Xilinx was different. I stuck with them for eight years, and it's the longest I've stayed in one place for that kind of time.
And I'm finally in a situation where I can't just abandon things. And it's with things that I actually believed, for a while, that I had no innate ability at. Spinning and knitting have been my love for so long just because I wasn't expected to do them, and I learned everything through the doing it the hard way and making mistakes on my own without having to present a face to anyone about it. I did it mostly for fun and for myself.
Maybe that's why it was so depressing to be at the guild show, and suddenly worry about how I came across... rather than just enjoying what I was doing and where I was. Maybe I need to go back and figure something out...
It's odd with the drawing and writing and painting and artistic stuff and having people say that I'm "so creative" or "so artistic" when I don't feel so much creative as playing. So maybe I should just play and let myself practice and work at what I want to do.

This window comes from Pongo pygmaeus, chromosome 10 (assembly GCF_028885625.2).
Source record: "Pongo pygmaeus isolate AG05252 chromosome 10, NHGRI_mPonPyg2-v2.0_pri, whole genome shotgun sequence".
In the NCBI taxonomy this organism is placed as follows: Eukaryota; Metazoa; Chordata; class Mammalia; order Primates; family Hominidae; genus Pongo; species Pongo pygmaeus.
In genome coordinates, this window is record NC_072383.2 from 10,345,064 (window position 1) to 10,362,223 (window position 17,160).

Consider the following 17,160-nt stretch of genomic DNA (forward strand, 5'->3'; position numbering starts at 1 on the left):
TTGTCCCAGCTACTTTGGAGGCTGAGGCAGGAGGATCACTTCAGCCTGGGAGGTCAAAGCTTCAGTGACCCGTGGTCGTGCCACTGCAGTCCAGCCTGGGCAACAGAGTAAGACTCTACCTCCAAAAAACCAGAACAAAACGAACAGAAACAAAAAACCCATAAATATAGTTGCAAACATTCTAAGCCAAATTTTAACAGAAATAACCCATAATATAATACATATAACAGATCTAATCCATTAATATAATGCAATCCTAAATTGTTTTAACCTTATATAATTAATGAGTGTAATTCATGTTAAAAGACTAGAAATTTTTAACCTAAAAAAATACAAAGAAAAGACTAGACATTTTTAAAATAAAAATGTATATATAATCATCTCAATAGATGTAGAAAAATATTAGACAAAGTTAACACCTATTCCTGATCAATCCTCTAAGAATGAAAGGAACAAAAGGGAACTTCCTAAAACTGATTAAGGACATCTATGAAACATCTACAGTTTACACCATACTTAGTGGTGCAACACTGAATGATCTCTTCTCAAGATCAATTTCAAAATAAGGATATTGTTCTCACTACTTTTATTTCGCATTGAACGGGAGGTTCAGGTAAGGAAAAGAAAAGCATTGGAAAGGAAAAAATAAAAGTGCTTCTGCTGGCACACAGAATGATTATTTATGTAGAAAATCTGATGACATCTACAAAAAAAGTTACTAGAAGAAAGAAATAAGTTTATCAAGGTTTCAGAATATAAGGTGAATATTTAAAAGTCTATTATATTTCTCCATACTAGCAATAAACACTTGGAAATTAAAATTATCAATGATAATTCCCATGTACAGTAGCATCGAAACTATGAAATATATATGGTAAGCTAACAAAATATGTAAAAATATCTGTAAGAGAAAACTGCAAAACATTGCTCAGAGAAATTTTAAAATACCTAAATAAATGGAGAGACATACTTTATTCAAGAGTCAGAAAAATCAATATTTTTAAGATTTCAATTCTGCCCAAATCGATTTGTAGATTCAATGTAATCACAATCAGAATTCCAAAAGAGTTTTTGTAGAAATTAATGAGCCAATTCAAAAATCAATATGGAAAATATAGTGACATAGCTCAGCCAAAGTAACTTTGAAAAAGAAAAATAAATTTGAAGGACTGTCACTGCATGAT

Oh... my. I just heard this on the yarn craft podcast for this week, from the Yarn Harlot/Stephanie Pearl-McPhee:
Q: I read your blog regularly, and I'm in awe at the ever increasing total for Knitters without Borders. To what do you attribute this stunning success? Do you think knitting attracts generous people or is it something about knitting, is it the wool fumes that inspires generosity?
A: I think knitting creates generous people, you know? I've heard people say, "Oh, uhm, knitters are nice" or that "knitters are the nicest people." We've all had the experience, I think knitters are like plumbers or electricians or, you know, anything. There are nice knitters and not so nice knitters. But she's right in that they are sort of uniformly generous or more generous than you would expect any one group to be, especially considering how diverse we are.
And I think knitting creates generous people by virtue of changing the way we think. In order for someone to be generous and give to charity they have to believe that the small thing they can give is going to make a difference. And knitting is very, very, very good for teaching people that small things can make a difference. Because if you didn't think that small things could make a difference you wouldn't knit. Because the whole thing would seem hopeless. If you couldn't believe that small, individual stitches could add up to be a sweater, you would never embark on this bit of business anyway, you know? So I think that it's the action of knitting that helps people to understand charity and it creates generous people.
Maybe that's a basis for a different way of looking at life. That by learning or doing each little thing the big things will happen...
*laughter* Like writing something or drawing something or nearly anything on a regular basis...